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Don't be fooled by low unemployment figures

Don't be fooled by low unemployment figures
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Last Friday, the jobs data revealed that 261,000 additional jobs had been created in October and that the unemployment rate had fallen to a new low of just 4.1 percent. President Trump reveled in the news by tweeting: “Unemployment is down to 4.1 percent, lowest in 17 years. 1.5 million new jobs created since I took office.”

A phony jobs report

However, the unemployment rate is a heavily flawed measure that masks a much weaker labor market. The unemployment rate only counts those who are actively seeking employment, missing out the millions of American’s who are not seeking work altogether.

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What’s more, the decline in unemployment reported in October is largely the result of 968,000 workers exiting the labor force last month. With 95.5 million Americans no longer in the labor force, the labor force participation rate fell back to a four-decade low of 62.7 percent.

 

After four decades of women entering the labor force, female labor force participation has remained relatively unchanged for 30 years at around 56-57 percent. However, male labor force participation has been on a downward trend since at least the 1950s; from close to 90 percent in the early 1950s to less than 69 percent today.

It would, nonetheless, be absurd and economically baseless to label 31 percent of men, or 37 percent of the civilian population as unemployed. These figures include full-time students (15+), retired senior citizens and disabled adults who cannot physically work.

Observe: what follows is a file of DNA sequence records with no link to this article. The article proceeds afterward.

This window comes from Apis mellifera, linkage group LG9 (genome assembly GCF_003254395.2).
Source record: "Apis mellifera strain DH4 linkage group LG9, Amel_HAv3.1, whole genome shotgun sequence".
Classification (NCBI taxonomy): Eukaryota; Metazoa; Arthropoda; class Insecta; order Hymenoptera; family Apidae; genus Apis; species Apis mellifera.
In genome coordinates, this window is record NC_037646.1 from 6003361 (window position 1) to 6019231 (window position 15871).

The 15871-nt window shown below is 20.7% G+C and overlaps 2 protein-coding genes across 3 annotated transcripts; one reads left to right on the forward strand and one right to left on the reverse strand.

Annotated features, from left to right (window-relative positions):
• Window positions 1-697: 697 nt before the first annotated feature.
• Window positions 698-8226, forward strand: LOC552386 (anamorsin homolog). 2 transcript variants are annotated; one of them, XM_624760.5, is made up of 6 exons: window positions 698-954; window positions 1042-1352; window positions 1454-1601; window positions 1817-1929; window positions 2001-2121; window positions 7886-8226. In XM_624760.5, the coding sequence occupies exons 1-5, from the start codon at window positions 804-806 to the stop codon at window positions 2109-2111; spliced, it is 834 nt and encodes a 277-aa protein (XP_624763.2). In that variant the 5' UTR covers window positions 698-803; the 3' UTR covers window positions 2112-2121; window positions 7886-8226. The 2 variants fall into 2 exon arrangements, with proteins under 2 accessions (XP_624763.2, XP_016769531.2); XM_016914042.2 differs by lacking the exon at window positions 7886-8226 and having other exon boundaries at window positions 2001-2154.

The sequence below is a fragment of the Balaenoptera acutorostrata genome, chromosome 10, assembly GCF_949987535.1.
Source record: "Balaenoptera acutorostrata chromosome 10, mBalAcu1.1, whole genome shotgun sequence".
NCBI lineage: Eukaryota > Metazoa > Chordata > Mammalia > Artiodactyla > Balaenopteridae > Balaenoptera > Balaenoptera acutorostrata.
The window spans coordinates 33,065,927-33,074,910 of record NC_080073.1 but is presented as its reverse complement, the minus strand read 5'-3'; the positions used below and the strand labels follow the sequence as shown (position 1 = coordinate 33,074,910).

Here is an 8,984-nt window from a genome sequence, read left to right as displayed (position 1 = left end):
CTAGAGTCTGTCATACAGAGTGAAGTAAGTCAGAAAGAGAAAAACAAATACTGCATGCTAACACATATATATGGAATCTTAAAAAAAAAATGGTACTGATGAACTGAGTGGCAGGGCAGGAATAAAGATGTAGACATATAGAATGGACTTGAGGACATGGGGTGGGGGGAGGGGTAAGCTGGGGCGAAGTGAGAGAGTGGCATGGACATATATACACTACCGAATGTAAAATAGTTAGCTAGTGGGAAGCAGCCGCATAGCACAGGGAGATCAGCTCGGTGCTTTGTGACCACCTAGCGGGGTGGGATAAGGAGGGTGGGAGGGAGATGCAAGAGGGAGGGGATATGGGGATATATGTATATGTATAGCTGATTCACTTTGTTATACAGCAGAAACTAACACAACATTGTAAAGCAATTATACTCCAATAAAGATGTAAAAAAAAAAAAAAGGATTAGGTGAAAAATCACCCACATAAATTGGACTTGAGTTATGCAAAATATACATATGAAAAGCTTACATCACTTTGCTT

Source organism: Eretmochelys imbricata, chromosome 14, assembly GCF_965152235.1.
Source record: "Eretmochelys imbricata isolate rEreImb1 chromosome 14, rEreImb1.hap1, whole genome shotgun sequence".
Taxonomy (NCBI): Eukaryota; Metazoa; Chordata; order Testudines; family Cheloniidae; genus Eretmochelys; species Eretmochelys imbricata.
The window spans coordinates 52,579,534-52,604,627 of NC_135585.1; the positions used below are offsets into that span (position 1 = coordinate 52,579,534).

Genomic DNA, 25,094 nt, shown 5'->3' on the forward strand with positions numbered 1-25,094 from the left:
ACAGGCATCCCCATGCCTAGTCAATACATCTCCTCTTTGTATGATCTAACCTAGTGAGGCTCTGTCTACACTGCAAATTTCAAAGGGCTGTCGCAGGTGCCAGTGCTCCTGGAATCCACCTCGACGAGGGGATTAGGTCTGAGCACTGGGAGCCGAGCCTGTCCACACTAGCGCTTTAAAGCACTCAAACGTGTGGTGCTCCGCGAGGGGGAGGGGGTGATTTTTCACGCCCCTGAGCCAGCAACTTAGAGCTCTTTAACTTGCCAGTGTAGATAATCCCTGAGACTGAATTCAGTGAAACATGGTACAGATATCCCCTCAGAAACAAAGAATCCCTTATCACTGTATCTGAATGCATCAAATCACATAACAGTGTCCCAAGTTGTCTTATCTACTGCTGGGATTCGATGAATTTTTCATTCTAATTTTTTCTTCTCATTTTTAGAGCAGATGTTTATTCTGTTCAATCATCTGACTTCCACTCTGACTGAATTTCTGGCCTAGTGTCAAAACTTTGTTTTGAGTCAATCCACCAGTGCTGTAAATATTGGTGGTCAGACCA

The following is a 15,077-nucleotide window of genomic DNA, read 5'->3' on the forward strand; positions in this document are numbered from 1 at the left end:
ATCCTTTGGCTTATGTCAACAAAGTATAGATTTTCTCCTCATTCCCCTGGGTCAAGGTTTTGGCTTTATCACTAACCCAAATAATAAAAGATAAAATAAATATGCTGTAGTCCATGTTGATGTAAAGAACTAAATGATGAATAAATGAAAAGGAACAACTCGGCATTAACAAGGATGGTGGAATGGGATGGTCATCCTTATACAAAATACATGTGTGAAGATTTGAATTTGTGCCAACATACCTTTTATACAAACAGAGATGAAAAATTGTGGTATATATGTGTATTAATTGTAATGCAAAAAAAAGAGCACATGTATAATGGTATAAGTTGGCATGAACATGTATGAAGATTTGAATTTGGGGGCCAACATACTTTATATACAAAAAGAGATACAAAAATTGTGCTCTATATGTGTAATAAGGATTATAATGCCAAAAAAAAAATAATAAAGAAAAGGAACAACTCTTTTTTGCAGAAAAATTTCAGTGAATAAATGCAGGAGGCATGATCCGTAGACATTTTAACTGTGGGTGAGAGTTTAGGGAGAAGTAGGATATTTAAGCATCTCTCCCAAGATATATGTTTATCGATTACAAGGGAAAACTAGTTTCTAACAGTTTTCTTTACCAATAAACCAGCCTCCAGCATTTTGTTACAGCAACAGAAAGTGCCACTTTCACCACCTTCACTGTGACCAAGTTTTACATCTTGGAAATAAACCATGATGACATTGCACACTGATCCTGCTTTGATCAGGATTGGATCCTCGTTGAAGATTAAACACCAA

Long-term labor force decline among prime working-age men

To get a clearer picture of the state of the U.S. labor market, we must analyze the labor force participation rate of men who are of prime working age, those aged 25-54. This demographic group is highly unlikely to either be in full-time education or in retirement.

The official unemployment rate among this demographic group stands at just 3.1 percent as of October. However, the uncounted — those not in the labor force and not looking for work — currently represent 11.5 percent of this demographic group. So the unemployment rate among prime working age men, including those not actively looking work is actually 14.6 percent.

The “official unemployment rate” has remained fairly stable among this group, with small fluctuations during times of recession. In contrast, the “uncounted unemployment” rate among prime-age men has been on a steady upward trajectory since the late 1950s, accelerating in the late 1960s and passing the 10-percent mark as recently as 2008.

As recently as 2014, it was reported that of prime-age men not in the labor force, around one-third are accounted for by early retirees, men taking care of relatives or those enrolled in school or training. More strikingly, most men in this demographic group reported being inactive due to a disability; this rate has hovered between 56 and 65 percent of prime-age men over the past two decades.

Among prime age men not in the labor force, around 70 percent want a job, while around 30 percent do not want a job or are not certain about their desire to work, according to historical survey data from the Current Population Survey.

What this trend means about the state of the labor market

Today the number of men not in the labor force overshadow the dwindling number of unemployed men. In fact, uncounted unemployed men now outnumber official unemployed men who are actively looking for work by a ratio of almost 4:1.

The rise of the uncounted workless man underscores the misleading nature of our first-line metric of the labor markets condition: the unemployment rate. However, this metric for measuring labor market health was conceived at a time when a mass exodus of prime-age men from the labor force was simply incomprehensible.

Rather than reveling in last week’s positive unemployment figures, the focus should be turned instead to reversing the long-term decline in labor force participation, particularly among the 7-8 million working-age men, most of whom have no interest in working at all.

Jack Salmon is a Washington, D.C.-based researcher focused on federal fiscal policy. Salmon holds an M.A. in political economy with specializations in macroeconomics and comparative economic analysis from King's College London.